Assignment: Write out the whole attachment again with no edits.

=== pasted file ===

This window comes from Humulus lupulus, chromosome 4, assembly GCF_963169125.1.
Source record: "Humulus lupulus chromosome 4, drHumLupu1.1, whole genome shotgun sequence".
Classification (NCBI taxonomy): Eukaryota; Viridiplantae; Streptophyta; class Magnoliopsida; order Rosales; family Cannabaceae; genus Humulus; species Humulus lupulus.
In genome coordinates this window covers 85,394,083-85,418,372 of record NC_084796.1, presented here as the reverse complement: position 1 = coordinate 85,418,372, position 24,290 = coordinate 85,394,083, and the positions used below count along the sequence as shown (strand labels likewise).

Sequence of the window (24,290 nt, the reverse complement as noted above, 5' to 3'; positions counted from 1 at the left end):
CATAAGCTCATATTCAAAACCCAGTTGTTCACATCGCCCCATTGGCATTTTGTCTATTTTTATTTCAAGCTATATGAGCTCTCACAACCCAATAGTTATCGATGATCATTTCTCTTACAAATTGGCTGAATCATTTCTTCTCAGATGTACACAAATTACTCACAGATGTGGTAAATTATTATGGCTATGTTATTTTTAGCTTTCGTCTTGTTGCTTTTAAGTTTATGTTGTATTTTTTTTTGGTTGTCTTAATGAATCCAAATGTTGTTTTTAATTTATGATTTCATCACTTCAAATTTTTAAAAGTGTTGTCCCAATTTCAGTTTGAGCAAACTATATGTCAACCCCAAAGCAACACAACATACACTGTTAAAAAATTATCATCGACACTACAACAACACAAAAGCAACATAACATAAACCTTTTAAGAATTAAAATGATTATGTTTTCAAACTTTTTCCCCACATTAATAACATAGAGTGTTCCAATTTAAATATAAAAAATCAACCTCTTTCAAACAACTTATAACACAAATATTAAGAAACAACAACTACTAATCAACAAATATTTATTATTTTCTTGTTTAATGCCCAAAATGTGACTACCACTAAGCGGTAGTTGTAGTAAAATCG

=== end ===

This window comes from Humulus lupulus, chromosome 4, assembly GCF_963169125.1.
Source record: "Humulus lupulus chromosome 4, drHumLupu1.1, whole genome shotgun sequence".
Classification (NCBI taxonomy): Eukaryota; Viridiplantae; Streptophyta; class Magnoliopsida; order Rosales; family Cannabaceae; genus Humulus; species Humulus lupulus.
In genome coordinates this window covers 85,394,083-85,418,372 of record NC_084796.1, presented here as the reverse complement: position 1 = coordinate 85,418,372, position 24,290 = coordinate 85,394,083, and the positions used below count along the sequence as shown (strand labels likewise).

Sequence of the window (24,290 nt, the reverse complement as noted above, 5' to 3'; positions counted from 1 at the left end):
CATAAGCTCATATTCAAAACCCAGTTGTTCACATCGCCCCATTGGCATTTTGTCTATTTTTATTTCAAGCTATATGAGCTCTCACAACCCAATAGTTATCGATGATCATTTCTCTTACAAATTGGCTGAATCATTTCTTCTCAGATGTACACAAATTACTCACAGATGTGGTAAATTATTATGGCTATGTTATTTTTAGCTTTCGTCTTGTTGCTTTTAAGTTTATGTTGTATTTTTTTTTGGTTGTCTTAATGAATCCAAATGTTGTTTTTAATTTATGATTTCATCACTTCAAATTTTTAAAAGTGTTGTCCCAATTTCAGTTTGAGCAAACTATATGTCAACCCCAAAGCAACACAACATACACTGTTAAAAAATTATCATCGACACTACAACAACACAAAAGCAACATAACATAAACCTTTTAAGAATTAAAATGATTATGTTTTCAAACTTTTTCCCCACATTAATAACATAGAGTGTTCCAATTTAAATATAAAAAATCAACCTCTTTCAAACAACTTATAACACAAATATTAAGAAACAACAACTACTAATCAACAAATATTTATTATTTTCTTGTTTAATGCCCAAAATGTGACTACCACTAAGCGGTAGTTGTAGTAAAATCG